Six Nations Betting: What Are The Odds Of A 2022 Triple Crown Winner?
There is just one round of this year’s Six Nations remaining and with Scotland paying a visit to the Aviva Stadium this Saturday, Ireland know exactly what is up for grabs and so do the best betting sites.
Although there is the possibility that they will come away with a Championship title, this is somewhat out of their control as it is reliant on their arch-rivals England getting the better of current frontrunners France in a game that will take place later on the same day.
However, the Triple Crown is within their grasp, and UK bookmakers are offering their odds on whether or not Andy Farrell’s men are capable of securing this prize.
While the fact that the Green Army have claimed fourth Six Nations Championships and two Grand Slams within the past 13 years means Triple Crowns probably don’t mean as much as they once did, beating Wales, England and Scotland in the same calendar year remains a considerable feat.
Scotland Aren’t To Be Dismissed Lightly
The Welsh and the English have already been accounted for in the form of bonus point victories, with just one try conceded by the Irish across both of those games.
All that is left to complete a Crown success are the Scots, but it is certainly not a foregone conclusion that they will sweep aside the challenge of Gregor Townsend’s side.
They may be frustratingly inconsistent, but Scotland are a team who are capable of turning it on when in the right mood. Within the past two years, the Stuart Hogg-led outfit have defeated every other side in the Six Nations - with the exception of Ireland - away from home.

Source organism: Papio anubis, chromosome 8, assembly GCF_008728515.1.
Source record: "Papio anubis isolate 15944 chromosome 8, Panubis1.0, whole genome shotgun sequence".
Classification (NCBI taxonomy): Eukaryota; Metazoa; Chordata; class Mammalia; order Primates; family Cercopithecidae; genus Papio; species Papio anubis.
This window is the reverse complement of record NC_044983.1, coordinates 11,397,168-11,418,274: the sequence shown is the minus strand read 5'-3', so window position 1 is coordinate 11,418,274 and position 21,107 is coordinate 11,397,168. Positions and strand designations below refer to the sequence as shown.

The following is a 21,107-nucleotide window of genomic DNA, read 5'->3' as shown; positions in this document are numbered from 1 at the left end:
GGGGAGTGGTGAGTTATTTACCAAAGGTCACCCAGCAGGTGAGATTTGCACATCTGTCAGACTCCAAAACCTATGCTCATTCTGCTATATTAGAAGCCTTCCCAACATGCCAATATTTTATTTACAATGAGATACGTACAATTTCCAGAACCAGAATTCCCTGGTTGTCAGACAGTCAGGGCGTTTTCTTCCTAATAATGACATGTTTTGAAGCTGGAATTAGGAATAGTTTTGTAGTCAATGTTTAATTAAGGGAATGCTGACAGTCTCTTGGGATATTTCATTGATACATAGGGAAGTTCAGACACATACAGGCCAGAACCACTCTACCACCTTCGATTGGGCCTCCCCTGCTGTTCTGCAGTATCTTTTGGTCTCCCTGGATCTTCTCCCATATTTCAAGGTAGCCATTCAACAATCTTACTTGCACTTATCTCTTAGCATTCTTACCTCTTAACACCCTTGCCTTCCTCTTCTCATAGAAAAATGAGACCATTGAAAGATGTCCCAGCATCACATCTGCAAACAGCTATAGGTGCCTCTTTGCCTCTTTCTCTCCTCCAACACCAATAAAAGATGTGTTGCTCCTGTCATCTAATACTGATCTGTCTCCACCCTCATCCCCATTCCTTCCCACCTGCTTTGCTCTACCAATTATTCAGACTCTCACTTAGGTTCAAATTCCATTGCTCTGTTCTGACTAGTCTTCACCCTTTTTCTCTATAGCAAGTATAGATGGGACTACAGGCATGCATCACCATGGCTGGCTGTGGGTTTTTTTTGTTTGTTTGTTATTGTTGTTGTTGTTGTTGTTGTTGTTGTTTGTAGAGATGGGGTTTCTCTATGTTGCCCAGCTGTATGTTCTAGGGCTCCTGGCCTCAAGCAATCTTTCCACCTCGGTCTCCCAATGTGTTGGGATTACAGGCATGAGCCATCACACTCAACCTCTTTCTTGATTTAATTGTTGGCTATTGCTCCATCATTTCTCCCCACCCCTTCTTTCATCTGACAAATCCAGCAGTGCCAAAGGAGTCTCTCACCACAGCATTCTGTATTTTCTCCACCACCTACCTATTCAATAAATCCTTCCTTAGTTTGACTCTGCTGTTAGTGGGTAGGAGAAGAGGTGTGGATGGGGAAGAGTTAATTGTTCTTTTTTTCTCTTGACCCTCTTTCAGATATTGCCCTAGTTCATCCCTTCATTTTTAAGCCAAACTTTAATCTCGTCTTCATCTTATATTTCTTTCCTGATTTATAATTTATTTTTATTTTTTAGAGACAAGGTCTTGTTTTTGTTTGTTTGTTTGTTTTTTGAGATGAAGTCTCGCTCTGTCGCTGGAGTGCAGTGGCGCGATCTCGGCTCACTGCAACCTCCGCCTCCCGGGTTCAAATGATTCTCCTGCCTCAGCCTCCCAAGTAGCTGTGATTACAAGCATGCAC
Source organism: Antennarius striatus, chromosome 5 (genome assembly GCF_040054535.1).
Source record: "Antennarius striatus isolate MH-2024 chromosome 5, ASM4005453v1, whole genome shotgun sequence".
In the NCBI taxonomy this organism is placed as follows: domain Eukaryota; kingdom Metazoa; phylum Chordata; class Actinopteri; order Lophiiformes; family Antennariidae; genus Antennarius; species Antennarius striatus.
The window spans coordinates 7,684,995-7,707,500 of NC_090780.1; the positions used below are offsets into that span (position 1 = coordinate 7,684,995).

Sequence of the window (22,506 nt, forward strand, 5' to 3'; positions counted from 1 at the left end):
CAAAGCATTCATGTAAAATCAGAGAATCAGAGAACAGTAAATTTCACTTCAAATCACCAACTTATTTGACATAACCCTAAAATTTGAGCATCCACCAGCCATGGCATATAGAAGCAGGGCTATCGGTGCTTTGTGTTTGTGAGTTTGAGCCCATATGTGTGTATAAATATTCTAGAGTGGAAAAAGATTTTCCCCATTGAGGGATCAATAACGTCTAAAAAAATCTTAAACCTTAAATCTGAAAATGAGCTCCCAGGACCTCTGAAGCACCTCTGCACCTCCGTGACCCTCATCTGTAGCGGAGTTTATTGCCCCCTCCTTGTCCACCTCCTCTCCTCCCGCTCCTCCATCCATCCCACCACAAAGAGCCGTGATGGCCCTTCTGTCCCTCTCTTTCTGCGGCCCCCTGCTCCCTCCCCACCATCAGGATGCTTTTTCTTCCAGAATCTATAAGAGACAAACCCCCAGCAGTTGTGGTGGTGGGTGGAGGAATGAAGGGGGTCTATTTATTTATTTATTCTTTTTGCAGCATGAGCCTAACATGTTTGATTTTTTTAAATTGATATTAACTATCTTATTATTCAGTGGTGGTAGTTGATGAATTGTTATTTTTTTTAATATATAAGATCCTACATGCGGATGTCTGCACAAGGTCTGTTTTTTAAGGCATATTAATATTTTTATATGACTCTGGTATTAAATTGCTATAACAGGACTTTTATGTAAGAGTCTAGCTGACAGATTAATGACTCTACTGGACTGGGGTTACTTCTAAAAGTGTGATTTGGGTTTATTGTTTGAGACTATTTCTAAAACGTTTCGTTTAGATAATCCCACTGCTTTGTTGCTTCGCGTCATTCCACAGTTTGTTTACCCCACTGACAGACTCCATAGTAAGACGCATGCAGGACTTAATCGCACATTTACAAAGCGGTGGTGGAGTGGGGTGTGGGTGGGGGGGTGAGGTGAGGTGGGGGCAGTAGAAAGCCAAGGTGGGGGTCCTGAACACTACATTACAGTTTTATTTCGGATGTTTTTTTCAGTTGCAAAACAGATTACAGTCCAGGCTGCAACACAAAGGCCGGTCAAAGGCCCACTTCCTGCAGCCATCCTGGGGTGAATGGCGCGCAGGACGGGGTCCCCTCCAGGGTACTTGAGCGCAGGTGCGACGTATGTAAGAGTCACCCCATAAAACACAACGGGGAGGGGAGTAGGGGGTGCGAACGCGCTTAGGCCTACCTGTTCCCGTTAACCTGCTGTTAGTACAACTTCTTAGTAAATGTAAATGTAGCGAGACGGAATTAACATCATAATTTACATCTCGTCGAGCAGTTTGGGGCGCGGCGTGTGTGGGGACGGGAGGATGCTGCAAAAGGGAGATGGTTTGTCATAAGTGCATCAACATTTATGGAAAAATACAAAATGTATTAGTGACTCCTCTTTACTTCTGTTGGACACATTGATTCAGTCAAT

After overcoming Wales in Cardiff during the 2020 Championship, they subsequently had the measure of England and France on foreign soil in last year’s competition.
Granted, all three of these games took place behind closed doors, but this shouldn’t detract from what were notable achievements for the Scots.
2010 Six Nations - A Cautionary Tale
It was difficult to gauge how much England took from their 33-0 bonus point win over Italy in round two of the competition.
However, it was probably more than Ireland were able to garner at the Aviva a couple of weeks ago as their showdown with the Azzurri was thrown into chaos before the action had even reached the 20-minute mark.
On his second consecutive Six Nations start, Joey Carbery got the ball rolling for Ireland with a converted try. Yet this almost felt like an afterthought by comparison with what was about to unfold.
Hame Faiva was pressed into the action after Italy's starting hooker Gianmarco Lucchesi had been withdrawn through injury, but he then received his marching orders for a high tackle on Ireland's Dan Sheehan.
If Farrell and his fellow coaches are in search of a cautionary tale to keep their troops grounded ahead of Saturday’s clash, then they should look no further than the meeting between the same two sides in the final round of the 2010 Six Nations.